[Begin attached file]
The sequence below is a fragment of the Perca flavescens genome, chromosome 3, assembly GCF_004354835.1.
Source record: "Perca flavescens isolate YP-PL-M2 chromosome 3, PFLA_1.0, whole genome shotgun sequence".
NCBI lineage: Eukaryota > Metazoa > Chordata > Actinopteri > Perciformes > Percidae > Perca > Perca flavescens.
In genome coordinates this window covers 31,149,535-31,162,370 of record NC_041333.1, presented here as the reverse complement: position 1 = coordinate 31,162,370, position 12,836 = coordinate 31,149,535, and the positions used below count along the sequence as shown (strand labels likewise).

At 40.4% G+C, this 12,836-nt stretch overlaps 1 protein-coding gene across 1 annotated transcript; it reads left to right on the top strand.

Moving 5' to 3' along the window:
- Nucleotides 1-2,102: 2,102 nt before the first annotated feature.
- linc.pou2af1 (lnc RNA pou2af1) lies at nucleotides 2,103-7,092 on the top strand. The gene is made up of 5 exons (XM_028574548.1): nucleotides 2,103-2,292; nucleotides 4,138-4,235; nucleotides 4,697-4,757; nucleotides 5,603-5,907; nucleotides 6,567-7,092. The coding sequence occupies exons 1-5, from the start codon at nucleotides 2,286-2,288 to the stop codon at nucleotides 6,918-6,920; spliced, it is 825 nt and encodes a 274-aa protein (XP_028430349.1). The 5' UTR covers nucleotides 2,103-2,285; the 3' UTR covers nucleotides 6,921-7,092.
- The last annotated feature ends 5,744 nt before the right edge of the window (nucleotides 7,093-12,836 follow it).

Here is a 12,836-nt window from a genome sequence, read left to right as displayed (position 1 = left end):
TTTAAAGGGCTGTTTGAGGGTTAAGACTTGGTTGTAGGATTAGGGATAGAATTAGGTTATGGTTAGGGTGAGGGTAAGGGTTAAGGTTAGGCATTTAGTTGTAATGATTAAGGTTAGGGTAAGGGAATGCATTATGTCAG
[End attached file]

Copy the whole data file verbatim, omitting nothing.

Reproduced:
The sequence below is a fragment of the Perca flavescens genome, chromosome 3, assembly GCF_004354835.1.
Source record: "Perca flavescens isolate YP-PL-M2 chromosome 3, PFLA_1.0, whole genome shotgun sequence".
NCBI lineage: Eukaryota > Metazoa > Chordata > Actinopteri > Perciformes > Percidae > Perca > Perca flavescens.
In genome coordinates this window covers 31,149,535-31,162,370 of record NC_041333.1, presented here as the reverse complement: position 1 = coordinate 31,162,370, position 12,836 = coordinate 31,149,535, and the positions used below count along the sequence as shown (strand labels likewise).

At 40.4% G+C, this 12,836-nt stretch overlaps 1 protein-coding gene across 1 annotated transcript; it reads left to right on the top strand.

Moving 5' to 3' along the window:
- Nucleotides 1-2,102: 2,102 nt before the first annotated feature.
- linc.pou2af1 (lnc RNA pou2af1) lies at nucleotides 2,103-7,092 on the top strand. The gene is made up of 5 exons (XM_028574548.1): nucleotides 2,103-2,292; nucleotides 4,138-4,235; nucleotides 4,697-4,757; nucleotides 5,603-5,907; nucleotides 6,567-7,092. The coding sequence occupies exons 1-5, from the start codon at nucleotides 2,286-2,288 to the stop codon at nucleotides 6,918-6,920; spliced, it is 825 nt and encodes a 274-aa protein (XP_028430349.1). The 5' UTR covers nucleotides 2,103-2,285; the 3' UTR covers nucleotides 6,921-7,092.
- The last annotated feature ends 5,744 nt before the right edge of the window (nucleotides 7,093-12,836 follow it).

Here is a 12,836-nt window from a genome sequence, read left to right as displayed (position 1 = left end):
TTTAAAGGGCTGTTTGAGGGTTAAGACTTGGTTGTAGGATTAGGGATAGAATTAGGTTATGGTTAGGGTGAGGGTAAGGGTTAAGGTTAGGCATTTAGTTGTAATGATTAAGGTTAGGGTAAGGGAATGCATTATGTCAG